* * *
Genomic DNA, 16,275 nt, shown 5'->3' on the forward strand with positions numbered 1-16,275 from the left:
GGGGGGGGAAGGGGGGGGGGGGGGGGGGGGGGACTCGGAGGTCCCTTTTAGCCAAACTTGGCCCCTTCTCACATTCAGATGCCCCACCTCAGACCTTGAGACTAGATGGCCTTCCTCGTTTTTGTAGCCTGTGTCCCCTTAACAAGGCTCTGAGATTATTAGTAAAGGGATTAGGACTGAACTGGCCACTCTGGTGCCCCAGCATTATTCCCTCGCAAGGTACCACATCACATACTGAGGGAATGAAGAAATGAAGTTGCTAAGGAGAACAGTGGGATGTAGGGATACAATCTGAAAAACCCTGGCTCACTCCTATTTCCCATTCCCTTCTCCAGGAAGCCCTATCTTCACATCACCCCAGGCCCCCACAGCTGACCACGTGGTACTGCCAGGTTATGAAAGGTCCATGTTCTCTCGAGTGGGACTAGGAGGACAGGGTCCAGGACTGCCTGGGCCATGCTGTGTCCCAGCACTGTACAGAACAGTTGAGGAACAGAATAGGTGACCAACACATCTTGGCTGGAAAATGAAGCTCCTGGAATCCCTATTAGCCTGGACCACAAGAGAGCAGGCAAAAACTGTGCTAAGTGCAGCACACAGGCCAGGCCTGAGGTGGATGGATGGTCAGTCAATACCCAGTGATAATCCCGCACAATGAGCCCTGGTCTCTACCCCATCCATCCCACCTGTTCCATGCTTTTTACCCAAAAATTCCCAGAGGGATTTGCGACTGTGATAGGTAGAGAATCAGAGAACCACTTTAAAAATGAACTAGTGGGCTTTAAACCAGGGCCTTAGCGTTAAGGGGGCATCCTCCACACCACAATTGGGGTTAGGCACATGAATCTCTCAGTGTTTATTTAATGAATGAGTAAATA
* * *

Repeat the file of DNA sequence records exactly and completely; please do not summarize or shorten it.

Genomic DNA, 16,275 nt, shown 5'->3' on the forward strand with positions numbered 1-16,275 from the left:
GGGGGGGGAAGGGGGGGGGGGGGGGGGGGGGGACTCGGAGGTCCCTTTTAGCCAAACTTGGCCCCTTCTCACATTCAGATGCCCCACCTCAGACCTTGAGACTAGATGGCCTTCCTCGTTTTTGTAGCCTGTGTCCCCTTAACAAGGCTCTGAGATTATTAGTAAAGGGATTAGGACTGAACTGGCCACTCTGGTGCCCCAGCATTATTCCCTCGCAAGGTACCACATCACATACTGAGGGAATGAAGAAATGAAGTTGCTAAGGAGAACAGTGGGATGTAGGGATACAATCTGAAAAACCCTGGCTCACTCCTATTTCCCATTCCCTTCTCCAGGAAGCCCTATCTTCACATCACCCCAGGCCCCCACAGCTGACCACGTGGTACTGCCAGGTTATGAAAGGTCCATGTTCTCTCGAGTGGGACTAGGAGGACAGGGTCCAGGACTGCCTGGGCCATGCTGTGTCCCAGCACTGTACAGAACAGTTGAGGAACAGAATAGGTGACCAACACATCTTGGCTGGAAAATGAAGCTCCTGGAATCCCTATTAGCCTGGACCACAAGAGAGCAGGCAAAAACTGTGCTAAGTGCAGCACACAGGCCAGGCCTGAGGTGGATGGATGGTCAGTCAATACCCAGTGATAATCCCGCACAATGAGCCCTGGTCTCTACCCCATCCATCCCACCTGTTCCATGCTTTTTACCCAAAAATTCCCAGAGGGATTTGCGACTGTGATAGGTAGAGAATCAGAGAACCACTTTAAAAATGAACTAGTGGGCTTTAAACCAGGGCCTTAGCGTTAAGGGGGCATCCTCCACACCACAATTGGGGTTAGGCACATGAATCTCTCAGTGTTTATTTAATGAATGAGTAAATA